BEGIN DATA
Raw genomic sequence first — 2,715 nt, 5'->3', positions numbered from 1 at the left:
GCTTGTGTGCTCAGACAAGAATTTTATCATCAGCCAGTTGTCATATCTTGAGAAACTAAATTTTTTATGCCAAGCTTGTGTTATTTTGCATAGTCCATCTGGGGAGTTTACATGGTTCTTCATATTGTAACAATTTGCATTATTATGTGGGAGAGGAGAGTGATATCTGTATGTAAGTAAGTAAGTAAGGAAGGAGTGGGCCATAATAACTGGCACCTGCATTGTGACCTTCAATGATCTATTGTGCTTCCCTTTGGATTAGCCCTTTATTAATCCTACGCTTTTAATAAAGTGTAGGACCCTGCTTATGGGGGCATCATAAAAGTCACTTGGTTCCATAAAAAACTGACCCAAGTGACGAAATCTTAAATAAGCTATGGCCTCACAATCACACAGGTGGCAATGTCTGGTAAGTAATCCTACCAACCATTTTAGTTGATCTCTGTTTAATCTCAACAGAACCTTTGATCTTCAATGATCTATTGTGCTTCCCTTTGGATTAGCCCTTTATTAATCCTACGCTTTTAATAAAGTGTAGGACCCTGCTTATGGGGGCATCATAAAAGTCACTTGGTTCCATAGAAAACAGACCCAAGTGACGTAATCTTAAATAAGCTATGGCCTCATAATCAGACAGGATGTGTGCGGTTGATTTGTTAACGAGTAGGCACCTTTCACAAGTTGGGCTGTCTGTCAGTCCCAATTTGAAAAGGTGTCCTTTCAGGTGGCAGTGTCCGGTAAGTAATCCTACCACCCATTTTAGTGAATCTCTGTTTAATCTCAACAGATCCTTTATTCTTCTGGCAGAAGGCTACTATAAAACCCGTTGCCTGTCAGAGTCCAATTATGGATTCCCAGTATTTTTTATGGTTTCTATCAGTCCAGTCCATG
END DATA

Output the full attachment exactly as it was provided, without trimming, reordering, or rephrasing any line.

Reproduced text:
Raw genomic sequence first — 2,715 nt, 5'->3', positions numbered from 1 at the left:
GCTTGTGTGCTCAGACAAGAATTTTATCATCAGCCAGTTGTCATATCTTGAGAAACTAAATTTTTTATGCCAAGCTTGTGTTATTTTGCATAGTCCATCTGGGGAGTTTACATGGTTCTTCATATTGTAACAATTTGCATTATTATGTGGGAGAGGAGAGTGATATCTGTATGTAAGTAAGTAAGTAAGGAAGGAGTGGGCCATAATAACTGGCACCTGCATTGTGACCTTCAATGATCTATTGTGCTTCCCTTTGGATTAGCCCTTTATTAATCCTACGCTTTTAATAAAGTGTAGGACCCTGCTTATGGGGGCATCATAAAAGTCACTTGGTTCCATAAAAAACTGACCCAAGTGACGAAATCTTAAATAAGCTATGGCCTCACAATCACACAGGTGGCAATGTCTGGTAAGTAATCCTACCAACCATTTTAGTTGATCTCTGTTTAATCTCAACAGAACCTTTGATCTTCAATGATCTATTGTGCTTCCCTTTGGATTAGCCCTTTATTAATCCTACGCTTTTAATAAAGTGTAGGACCCTGCTTATGGGGGCATCATAAAAGTCACTTGGTTCCATAGAAAACAGACCCAAGTGACGTAATCTTAAATAAGCTATGGCCTCATAATCAGACAGGATGTGTGCGGTTGATTTGTTAACGAGTAGGCACCTTTCACAAGTTGGGCTGTCTGTCAGTCCCAATTTGAAAAGGTGTCCTTTCAGGTGGCAGTGTCCGGTAAGTAATCCTACCACCCATTTTAGTGAATCTCTGTTTAATCTCAACAGATCCTTTATTCTTCTGGCAGAAGGCTACTATAAAACCCGTTGCCTGTCAGAGTCCAATTATGGATTCCCAGTATTTTTTATGGTTTCTATCAGTCCAGTCCATG